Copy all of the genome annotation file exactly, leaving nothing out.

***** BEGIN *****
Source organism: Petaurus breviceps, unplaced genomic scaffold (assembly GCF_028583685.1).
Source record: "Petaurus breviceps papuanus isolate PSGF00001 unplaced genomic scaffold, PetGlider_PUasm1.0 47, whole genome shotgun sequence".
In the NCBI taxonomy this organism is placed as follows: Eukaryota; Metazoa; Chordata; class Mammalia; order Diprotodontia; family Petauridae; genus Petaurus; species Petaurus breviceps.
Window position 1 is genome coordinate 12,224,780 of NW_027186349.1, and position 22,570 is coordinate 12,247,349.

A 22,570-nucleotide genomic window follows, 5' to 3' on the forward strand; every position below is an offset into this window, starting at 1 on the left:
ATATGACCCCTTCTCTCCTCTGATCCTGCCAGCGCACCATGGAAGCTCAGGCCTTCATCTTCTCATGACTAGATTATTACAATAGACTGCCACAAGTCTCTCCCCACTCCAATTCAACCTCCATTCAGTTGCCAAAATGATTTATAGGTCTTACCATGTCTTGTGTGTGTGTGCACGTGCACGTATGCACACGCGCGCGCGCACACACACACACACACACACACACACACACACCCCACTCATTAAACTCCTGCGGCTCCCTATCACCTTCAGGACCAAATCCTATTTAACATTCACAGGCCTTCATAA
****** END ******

Source organism: Petaurus breviceps, unplaced genomic scaffold (assembly GCF_028583685.1).
Source record: "Petaurus breviceps papuanus isolate PSGF00001 unplaced genomic scaffold, PetGlider_PUasm1.0 47, whole genome shotgun sequence".
In the NCBI taxonomy this organism is placed as follows: Eukaryota; Metazoa; Chordata; class Mammalia; order Diprotodontia; family Petauridae; genus Petaurus; species Petaurus breviceps.
Window position 1 is genome coordinate 12,224,780 of NW_027186349.1, and position 22,570 is coordinate 12,247,349.

A 22,570-nucleotide genomic window follows, 5' to 3' on the forward strand; every position below is an offset into this window, starting at 1 on the left:
ATATGACCCCTTCTCTCCTCTGATCCTGCCAGCGCACCATGGAAGCTCAGGCCTTCATCTTCTCATGACTAGATTATTACAATAGACTGCCACAAGTCTCTCCCCACTCCAATTCAACCTCCATTCAGTTGCCAAAATGATTTATAGGTCTTACCATGTCTTGTGTGTGTGTGCACGTGCACGTATGCACACGCGCGCGCGCACACACACACACACACACACACACACACACACCCCACTCATTAAACTCCTGCGGCTCCCTATCACCTTCAGGACCAAATCCTATTTAACATTCACAGGCCTTCATAA